Very Bad Things was a Very Bad Movie and one of the most mean-spirited, horrible film experiences I've ever had, and I've seen a LOT of films. After the initial 10-15 minutes, which were quite good, it went totally off the rails. Black, yes; comedy, no.


Thu Aug 26, 2010 3:36 pm
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Post Re: Books That Would Make Great Adaptations
PeachyPete wrote:
moviemkr7 wrote:
The Royal Tenenbaums...nuff said.

I don't why the hell anyone would want to watch crap like that! People call his movies dark comedies, but he's just plain mean. Watching one of his movies is like being bullied.

I like dark comedies. Cruel Intentions, Very Bad Things, Santa's Slay...those are great black comedies. But what made them funny rather than mean is that the filmmakers injected a sense of humor into them. Without it, you just end up feeling violated.


I won't speak about Anderson's other movies, but you find The Royal Tenenbaums mean? Wow. I think it's one of the kindest, most touching stories about a damaged family that I've ever seen. The film handles it's entire cast gently and kindly. I'm blown away that someone could find that film mean.


Maybe it was because he developed his characters too well. Comedy has to have a sense of exaggeration for it to be funny, but without it, it either doesn't work, or if it's a dark comedy, it's just mean.

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Fri Aug 27, 2010 3:10 pm
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Post Re: Books That Would Make Great Adaptations
I want to see an adaptation of American Gods. Truth be told it'd be a hard story to adapt and there is a lot that occurs that would have to be trimmed, but with the right director they could still capture the essence and epic nature of the book. I imagine the bits that would probably go are some of the more superfluous stops that only serve to expand the universe, but it would be very possible to exercise those moments and focus on the main story progression.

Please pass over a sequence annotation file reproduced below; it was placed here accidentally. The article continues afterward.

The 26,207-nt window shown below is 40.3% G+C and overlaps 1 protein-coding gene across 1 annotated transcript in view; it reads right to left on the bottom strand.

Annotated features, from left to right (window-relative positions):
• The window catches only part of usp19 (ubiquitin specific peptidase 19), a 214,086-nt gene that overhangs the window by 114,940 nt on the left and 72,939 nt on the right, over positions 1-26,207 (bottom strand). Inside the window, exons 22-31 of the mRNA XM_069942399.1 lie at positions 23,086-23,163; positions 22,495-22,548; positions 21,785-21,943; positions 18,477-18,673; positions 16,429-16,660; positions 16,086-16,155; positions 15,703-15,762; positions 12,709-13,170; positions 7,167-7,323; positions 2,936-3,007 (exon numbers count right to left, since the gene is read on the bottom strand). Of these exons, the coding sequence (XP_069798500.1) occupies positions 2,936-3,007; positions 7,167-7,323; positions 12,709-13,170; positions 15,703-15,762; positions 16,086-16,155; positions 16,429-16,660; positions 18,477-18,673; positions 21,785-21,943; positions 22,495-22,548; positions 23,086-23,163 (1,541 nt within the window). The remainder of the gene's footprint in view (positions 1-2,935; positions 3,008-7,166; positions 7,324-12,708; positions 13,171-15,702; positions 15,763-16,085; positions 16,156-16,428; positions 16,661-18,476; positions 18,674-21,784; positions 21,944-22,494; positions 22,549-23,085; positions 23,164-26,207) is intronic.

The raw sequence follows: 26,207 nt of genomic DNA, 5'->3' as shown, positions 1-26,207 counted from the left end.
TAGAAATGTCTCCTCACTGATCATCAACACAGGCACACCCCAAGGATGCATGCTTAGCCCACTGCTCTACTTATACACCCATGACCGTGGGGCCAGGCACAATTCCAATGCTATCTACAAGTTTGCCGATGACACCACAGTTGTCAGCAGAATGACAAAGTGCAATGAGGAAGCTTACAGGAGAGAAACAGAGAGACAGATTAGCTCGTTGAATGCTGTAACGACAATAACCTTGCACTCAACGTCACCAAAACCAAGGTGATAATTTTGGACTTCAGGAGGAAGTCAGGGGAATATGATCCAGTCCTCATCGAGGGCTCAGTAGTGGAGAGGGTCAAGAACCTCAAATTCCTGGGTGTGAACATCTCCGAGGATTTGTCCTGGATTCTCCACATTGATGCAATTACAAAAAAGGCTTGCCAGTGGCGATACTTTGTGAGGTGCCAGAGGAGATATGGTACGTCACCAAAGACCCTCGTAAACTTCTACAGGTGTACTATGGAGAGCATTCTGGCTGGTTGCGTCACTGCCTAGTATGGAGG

I also have always wanted to see an adaptation of "The man in the High Castle." It's an idea that people seem to be interested in with so much alternative history stories popping up in various mediums, and it's debatable that The Man in the High Castle was one of the first books to really nail the concept into a modern mind. For those who haven't read it, it essentially deals with what life is like after Nazi Germany and the Japanese Empire successfully win World War 2 as well as the goals of both factions after their victory. It's a great book and it would definitely feel at home on the big screen, provided it doesn't suffer the Phillip K. Dick curse of being turned into a stupid actioner as was the unfortunate path of films like Total Recall.


Sat Sep 04, 2010 3:41 am
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Post Re: Books That Would Make Great Adaptations
Chie1989 wrote:
I want to see an adaptation of American Gods. Truth be told it'd be a hard story to adapt and there is a lot that occurs that would have to be trimmed, but with the right director they could still capture the essence and epic nature of the book. I imagine the bits that would probably go are some of the more superfluous stops that only serve to expand the universe, but it would be very possible to exercise those moments and focus on the main story progression.

I also have always wanted to see an adaptation of "The man in the High Castle." It's an idea that people seem to be interested in with so much alternative history stories popping up in various mediums, and it's debatable that The Man in the High Castle was one of the first books to really nail the concept into a modern mind. For those who haven't read it, it essentially deals with what life is like after Nazi Germany and the Japanese Empire successfully win World War 2 as well as the goals of both factions after their victory. It's a great book and it would definitely feel at home on the big screen, provided it doesn't suffer the Phillip K. Dick curse of being turned into a stupid actioner as was the unfortunate path of films like Total Recall.


I agree with you that Hollywood does eliminate much of the thought provoking elements in favor of routine action scenes in many movies. Typically they leave it in just as a hook to get people in the theater (why do they still do this? Movies that raise these questions typically make a lot of money, like "Total Recall," "Minority Report," or "The Matrix." Hollywood continually keeps underestimating the intelligence of the average moviegoer :evil: ).

However, I do have to disagree with you about "Total Recall" being turned into a stupid actioner. True, it was an Arnold Schwartzenegger movie with a lot of action. But it did raise a lot of philosophical questions that served to further the plot. I haven't read Phillip K. Dick's story, but I think you're not giving the film its due credit.

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Sat Sep 04, 2010 12:34 pm
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Post Re: Books That Would Make Great Adaptations
American Gods is rather dense. I'd prefer to see this as a cable mini-series rather than a feature, but I agree that the material would lend itself well to adaptation.


Sat Sep 04, 2010 4:29 pm